In 2013, the United Nations held the global launch of its Free & Equal campaign, a public education campaign for LGBTQ equality. Earlier this month, in Suva, Fiji, the UN launched a regional branch of the campaign for the Pacific Islands.
At the launch, His Excellency Ratu Epeli Nailatikau, President of Fiji, reaffirmed his commitment to equality, as illustrated by Fiji’s anti-discrimination laws. Karen Allen of the United Nations expressed that the goal of the campaign is for all Pacific States to decriminalize same-sex relations and pass anti-discrimination laws regarding gender identity and sexual orientation, much like Fiji’s.
The campaign has caused a particular stir in the Cook Islands, one of eight Pacific Island nations (and one of seventy-seven countries worldwide) where same-sex relations are still criminalized. In 2013, when New Zealand passed a law in favor of marriage equality, Cook Islands Prime Minister Henry Puna insisted that his country would hold to its Christian values and not follow in New Zealand’s footsteps. Last week, Puna reiterated his 2013 statement, claiming that marriage equality is not currently an issue in Cooks and that he will not follow the UN unless it becomes one.
The Te Tiare Association, a Cook Islands LGBTI group, disagrees. They believe (as I do) that LGBTI rights are a pressing issue in the nation. Their current plan is to push for an amendment that would decriminalize same-sex relations, followed eventually by the legalization of same-sex marriage. According to Dr. Paula Gerber of Monash University in Melbourne, Australia, anti-discrimination laws are the main priority, as laws prohibiting same-sex relations are rarely enforced. Regardless, it seems critical that the latter be abolished in order to pursue the former, if only to establish legal precedent for additional changes in the treatment of LGBTI citizens.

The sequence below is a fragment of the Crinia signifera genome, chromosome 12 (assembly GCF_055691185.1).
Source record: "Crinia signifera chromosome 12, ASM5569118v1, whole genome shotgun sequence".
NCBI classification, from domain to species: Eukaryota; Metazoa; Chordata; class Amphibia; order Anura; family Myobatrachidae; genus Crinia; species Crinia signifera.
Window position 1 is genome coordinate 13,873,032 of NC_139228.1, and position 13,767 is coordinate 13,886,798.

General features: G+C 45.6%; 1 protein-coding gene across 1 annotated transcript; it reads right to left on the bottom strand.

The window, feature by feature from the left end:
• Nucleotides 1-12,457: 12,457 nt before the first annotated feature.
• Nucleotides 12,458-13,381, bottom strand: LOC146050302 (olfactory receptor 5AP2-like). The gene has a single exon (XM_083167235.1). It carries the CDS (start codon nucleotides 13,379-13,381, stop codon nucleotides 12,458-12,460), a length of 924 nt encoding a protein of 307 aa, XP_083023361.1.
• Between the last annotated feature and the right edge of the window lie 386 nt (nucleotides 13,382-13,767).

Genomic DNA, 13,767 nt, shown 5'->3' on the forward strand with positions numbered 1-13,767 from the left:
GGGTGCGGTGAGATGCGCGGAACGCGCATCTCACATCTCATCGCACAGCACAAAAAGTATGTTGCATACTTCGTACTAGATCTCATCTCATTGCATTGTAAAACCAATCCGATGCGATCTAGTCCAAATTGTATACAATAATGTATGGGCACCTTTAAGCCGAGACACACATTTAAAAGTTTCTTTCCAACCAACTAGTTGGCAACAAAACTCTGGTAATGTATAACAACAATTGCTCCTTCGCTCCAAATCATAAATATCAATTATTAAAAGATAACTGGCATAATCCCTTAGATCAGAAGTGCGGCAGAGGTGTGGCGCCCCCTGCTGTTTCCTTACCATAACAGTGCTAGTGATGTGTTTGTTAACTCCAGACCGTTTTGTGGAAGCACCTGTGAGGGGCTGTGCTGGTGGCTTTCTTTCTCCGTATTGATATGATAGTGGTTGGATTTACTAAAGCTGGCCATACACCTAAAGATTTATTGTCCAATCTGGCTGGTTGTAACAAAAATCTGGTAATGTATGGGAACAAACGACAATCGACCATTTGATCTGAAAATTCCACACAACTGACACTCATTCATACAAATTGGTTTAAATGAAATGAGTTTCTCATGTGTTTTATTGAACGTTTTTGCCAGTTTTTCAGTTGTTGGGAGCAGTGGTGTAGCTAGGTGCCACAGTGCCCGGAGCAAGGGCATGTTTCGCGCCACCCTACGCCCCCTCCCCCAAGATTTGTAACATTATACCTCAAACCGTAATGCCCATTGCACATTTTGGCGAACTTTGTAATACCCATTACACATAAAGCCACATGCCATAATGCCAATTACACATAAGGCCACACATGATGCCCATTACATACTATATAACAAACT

Many transgender and otherwise gender non-conforming Pacific Islanders consider their gender identity to be a part of their cultural identity as well. At the regional Free & Equal launch, Karen Allen noted that many anti-LGBTQ laws in the region are “a legacy of the 19th century colonial powers” and therefore do not align with traditional cultural beliefs. It is important that in the push for LGBTQ rights in the region, we do not allow ourselves to assume that the current state of affairs is the fault of native or traditional cultures. Indeed, it was frequently the case that the influence of European colonialism rejected local concepts of sexuality and gender identity and expression in favor of Europe’s firmly-established cis-heteropatriarchy.
When it comes to LGBTQ rights in the Cook Islands and elsewhere, it is the community and not outsiders who has the right to designate their needs and goals. Te Tiare Association has called for an end to the criminalization of same-sex relations, and so shall we wish them success and support their efforts in repealing the laws.